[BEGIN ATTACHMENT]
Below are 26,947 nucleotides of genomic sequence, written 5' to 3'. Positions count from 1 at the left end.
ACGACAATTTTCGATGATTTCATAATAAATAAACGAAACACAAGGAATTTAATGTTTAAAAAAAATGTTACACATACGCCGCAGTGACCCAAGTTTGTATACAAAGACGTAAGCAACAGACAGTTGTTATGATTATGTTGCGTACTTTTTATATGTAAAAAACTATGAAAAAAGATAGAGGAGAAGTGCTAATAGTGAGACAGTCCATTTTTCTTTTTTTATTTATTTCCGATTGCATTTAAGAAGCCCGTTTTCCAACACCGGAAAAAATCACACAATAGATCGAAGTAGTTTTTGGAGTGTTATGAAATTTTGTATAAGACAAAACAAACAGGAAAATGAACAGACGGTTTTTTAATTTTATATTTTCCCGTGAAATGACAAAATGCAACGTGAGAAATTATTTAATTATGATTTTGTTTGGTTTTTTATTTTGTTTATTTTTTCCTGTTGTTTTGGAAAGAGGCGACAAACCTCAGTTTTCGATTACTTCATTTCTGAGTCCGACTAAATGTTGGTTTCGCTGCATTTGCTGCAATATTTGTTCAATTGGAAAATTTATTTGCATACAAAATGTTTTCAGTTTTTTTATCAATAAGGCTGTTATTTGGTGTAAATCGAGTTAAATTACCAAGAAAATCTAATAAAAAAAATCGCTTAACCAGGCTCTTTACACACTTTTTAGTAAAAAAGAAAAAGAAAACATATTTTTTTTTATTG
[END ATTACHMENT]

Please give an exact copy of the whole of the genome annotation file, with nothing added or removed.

Below are 26,947 nucleotides of genomic sequence, written 5' to 3'. Positions count from 1 at the left end.
ACGACAATTTTCGATGATTTCATAATAAATAAACGAAACACAAGGAATTTAATGTTTAAAAAAAATGTTACACATACGCCGCAGTGACCCAAGTTTGTATACAAAGACGTAAGCAACAGACAGTTGTTATGATTATGTTGCGTACTTTTTATATGTAAAAAACTATGAAAAAAGATAGAGGAGAAGTGCTAATAGTGAGACAGTCCATTTTTCTTTTTTTATTTATTTCCGATTGCATTTAAGAAGCCCGTTTTCCAACACCGGAAAAAATCACACAATAGATCGAAGTAGTTTTTGGAGTGTTATGAAATTTTGTATAAGACAAAACAAACAGGAAAATGAACAGACGGTTTTTTAATTTTATATTTTCCCGTGAAATGACAAAATGCAACGTGAGAAATTATTTAATTATGATTTTGTTTGGTTTTTTATTTTGTTTATTTTTTCCTGTTGTTTTGGAAAGAGGCGACAAACCTCAGTTTTCGATTACTTCATTTCTGAGTCCGACTAAATGTTGGTTTCGCTGCATTTGCTGCAATATTTGTTCAATTGGAAAATTTATTTGCATACAAAATGTTTTCAGTTTTTTTATCAATAAGGCTGTTATTTGGTGTAAATCGAGTTAAATTACCAAGAAAATCTAATAAAAAAAATCGCTTAACCAGGCTCTTTACACACTTTTTAGTAAAAAAGAAAAAGAAAACATATTTTTTTTTATTG